Why am I saying that? Because when we look at the by-products of what comes from the production of nuclear energy or the production of medical isotopes, we have to look at this from a broader perspective. There is an old saying that I often like to quote, which is that you should not idolize or demonize any energy source. If we are going to fight climate change, if we are going to tackle some of the most significant public policy and societal challenges we have, we would look at our array of energy sources and determine the right mix.
Part of looking at energy sources and determining the right mix is managing the by-products from the production of nuclear energy and the production of medical isotopes. We have a plan in Canada that is funded and well managed, and I can tell you that at a site, in the case of Bruce Power, we spend a tremendous amount of time, effort and innovation in reducing the amount of waste we produce.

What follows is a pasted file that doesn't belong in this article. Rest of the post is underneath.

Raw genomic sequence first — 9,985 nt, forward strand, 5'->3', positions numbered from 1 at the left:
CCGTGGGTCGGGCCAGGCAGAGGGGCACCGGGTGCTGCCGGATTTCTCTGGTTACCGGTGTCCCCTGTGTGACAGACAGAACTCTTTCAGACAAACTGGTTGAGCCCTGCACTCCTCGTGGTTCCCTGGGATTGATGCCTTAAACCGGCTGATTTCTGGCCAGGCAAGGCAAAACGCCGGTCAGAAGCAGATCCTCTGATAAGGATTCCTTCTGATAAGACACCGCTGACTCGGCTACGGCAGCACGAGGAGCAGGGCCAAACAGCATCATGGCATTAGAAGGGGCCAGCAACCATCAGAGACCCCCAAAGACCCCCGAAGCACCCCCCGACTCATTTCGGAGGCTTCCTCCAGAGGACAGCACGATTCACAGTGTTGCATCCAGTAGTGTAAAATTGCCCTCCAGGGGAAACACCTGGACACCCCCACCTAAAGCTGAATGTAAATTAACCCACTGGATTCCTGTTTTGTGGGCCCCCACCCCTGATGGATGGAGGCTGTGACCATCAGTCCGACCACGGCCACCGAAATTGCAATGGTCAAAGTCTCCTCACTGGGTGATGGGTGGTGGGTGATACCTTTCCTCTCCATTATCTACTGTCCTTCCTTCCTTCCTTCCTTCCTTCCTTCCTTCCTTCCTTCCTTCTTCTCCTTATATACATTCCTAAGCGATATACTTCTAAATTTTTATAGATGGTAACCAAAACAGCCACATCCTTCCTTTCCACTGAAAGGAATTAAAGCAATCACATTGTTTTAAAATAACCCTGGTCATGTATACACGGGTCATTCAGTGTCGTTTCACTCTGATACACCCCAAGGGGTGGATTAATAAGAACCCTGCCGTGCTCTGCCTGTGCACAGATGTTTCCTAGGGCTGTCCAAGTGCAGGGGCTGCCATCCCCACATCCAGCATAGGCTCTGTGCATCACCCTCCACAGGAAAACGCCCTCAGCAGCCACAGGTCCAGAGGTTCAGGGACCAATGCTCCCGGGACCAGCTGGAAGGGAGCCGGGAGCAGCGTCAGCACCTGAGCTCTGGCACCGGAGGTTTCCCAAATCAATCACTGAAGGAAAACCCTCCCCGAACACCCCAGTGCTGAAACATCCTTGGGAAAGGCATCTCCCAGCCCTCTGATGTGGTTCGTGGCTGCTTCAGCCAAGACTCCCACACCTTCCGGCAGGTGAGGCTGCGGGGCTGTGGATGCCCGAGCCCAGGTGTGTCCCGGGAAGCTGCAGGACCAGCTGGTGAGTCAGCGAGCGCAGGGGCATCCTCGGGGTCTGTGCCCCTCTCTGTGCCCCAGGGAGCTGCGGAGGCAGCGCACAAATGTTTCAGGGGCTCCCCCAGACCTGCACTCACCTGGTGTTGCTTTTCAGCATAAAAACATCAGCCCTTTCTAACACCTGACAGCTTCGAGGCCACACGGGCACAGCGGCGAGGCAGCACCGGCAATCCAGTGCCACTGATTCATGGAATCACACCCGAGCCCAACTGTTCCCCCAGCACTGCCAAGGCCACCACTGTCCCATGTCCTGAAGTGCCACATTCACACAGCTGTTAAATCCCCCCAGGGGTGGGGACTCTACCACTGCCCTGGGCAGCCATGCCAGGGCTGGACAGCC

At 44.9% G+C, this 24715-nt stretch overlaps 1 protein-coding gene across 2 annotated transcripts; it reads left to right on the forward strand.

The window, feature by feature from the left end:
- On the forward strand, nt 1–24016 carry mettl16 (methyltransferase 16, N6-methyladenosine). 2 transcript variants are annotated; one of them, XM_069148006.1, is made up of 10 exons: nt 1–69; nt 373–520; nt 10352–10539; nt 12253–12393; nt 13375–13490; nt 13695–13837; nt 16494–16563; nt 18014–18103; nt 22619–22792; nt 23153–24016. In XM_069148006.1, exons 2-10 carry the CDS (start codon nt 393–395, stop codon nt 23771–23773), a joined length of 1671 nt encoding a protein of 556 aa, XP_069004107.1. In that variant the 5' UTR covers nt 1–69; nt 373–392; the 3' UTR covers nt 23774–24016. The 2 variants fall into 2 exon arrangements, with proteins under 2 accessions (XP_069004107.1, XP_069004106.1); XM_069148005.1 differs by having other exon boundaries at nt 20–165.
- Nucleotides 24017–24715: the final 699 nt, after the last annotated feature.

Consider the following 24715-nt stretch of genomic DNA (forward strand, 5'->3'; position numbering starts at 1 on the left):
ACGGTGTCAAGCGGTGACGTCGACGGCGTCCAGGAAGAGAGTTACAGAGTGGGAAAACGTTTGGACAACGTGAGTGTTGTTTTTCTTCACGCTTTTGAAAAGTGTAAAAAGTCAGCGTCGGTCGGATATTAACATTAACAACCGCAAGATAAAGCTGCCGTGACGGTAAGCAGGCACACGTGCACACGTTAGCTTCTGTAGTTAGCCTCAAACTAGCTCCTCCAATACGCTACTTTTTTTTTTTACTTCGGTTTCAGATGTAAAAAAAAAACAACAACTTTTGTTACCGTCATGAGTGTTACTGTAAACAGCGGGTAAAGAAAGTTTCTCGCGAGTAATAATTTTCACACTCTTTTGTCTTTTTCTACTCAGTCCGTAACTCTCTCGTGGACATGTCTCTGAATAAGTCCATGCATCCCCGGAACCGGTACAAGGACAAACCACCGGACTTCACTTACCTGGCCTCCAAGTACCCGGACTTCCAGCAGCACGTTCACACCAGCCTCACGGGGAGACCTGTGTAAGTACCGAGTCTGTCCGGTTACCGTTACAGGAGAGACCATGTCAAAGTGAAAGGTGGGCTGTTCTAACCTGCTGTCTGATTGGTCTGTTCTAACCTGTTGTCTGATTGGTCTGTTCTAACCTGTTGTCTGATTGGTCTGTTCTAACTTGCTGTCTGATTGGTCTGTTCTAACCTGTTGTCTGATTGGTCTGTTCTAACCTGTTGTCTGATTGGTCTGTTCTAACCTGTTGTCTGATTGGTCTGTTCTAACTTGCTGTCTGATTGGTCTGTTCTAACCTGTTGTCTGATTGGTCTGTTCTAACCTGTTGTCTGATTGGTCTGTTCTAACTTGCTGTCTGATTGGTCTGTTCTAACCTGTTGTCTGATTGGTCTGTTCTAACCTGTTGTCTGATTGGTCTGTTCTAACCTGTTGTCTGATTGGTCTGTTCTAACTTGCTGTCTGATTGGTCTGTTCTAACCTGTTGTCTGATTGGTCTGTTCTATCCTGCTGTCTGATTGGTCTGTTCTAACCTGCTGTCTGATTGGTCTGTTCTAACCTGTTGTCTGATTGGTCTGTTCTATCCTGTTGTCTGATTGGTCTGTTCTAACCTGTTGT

We adopt a reduce, reuse and recycle approach, and while the committee is looking at alternate waste disposal, we need to look at it just like we do when we teach our kids when they are young what to do in terms of the blue bin recycling. For any industry that has a by-product, the first thing they need to look as is, how do you reduce that? The second thing they need to look at is how you reuse or recycle it, and then, whatever by-product is left, they need to look at how is it safely disposed of.
I've worked for my entire career in the nuclear industry, and I am very proud of the fact that we're one of the few industries to have that plan. As the previous panellist said, there have been many countries that haven't gotten this right, countries that consistently had political intervention in this space. We have a well-funded, well-developed plan in Canada and it's time that we allowed that plan to get implemented through the processes that are in place.